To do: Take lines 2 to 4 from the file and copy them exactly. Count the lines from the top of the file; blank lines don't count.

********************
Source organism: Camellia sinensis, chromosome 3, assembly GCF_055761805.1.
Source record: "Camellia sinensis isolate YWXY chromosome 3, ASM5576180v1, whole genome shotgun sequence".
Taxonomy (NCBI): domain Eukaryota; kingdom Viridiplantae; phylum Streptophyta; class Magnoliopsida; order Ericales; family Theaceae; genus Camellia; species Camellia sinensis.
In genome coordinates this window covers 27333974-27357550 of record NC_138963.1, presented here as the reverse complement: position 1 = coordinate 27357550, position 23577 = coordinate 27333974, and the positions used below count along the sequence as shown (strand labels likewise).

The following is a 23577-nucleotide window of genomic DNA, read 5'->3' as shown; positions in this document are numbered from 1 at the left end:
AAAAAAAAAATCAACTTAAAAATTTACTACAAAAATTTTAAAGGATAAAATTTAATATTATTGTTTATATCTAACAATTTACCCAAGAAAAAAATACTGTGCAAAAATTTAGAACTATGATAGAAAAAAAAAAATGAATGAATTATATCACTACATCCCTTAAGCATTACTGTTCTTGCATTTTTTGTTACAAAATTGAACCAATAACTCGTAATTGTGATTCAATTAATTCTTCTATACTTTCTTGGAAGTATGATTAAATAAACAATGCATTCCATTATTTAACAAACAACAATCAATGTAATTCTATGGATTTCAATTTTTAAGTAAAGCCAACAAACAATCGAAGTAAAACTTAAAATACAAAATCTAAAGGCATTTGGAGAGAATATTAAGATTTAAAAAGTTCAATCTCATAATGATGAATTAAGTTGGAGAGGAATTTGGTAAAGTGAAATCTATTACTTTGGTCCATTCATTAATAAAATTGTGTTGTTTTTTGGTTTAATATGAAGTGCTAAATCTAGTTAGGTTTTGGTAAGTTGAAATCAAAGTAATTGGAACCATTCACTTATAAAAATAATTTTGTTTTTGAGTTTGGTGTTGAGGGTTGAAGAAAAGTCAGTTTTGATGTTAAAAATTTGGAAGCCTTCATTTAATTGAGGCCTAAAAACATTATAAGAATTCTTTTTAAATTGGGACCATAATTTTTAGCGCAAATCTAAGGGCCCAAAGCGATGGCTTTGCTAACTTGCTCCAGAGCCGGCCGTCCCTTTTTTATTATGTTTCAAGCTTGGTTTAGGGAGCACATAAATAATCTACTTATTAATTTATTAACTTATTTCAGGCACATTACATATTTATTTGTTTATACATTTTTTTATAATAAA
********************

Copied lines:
Source record: "Camellia sinensis isolate YWXY chromosome 3, ASM5576180v1, whole genome shotgun sequence".
Taxonomy (NCBI): domain Eukaryota; kingdom Viridiplantae; phylum Streptophyta; class Magnoliopsida; order Ericales; family Theaceae; genus Camellia; species Camellia sinensis.
In genome coordinates this window covers 27333974-27357550 of record NC_138963.1, presented here as the reverse complement: position 1 = coordinate 27357550, position 23577 = coordinate 27333974, and the positions used below count along the sequence as shown (strand labels likewise).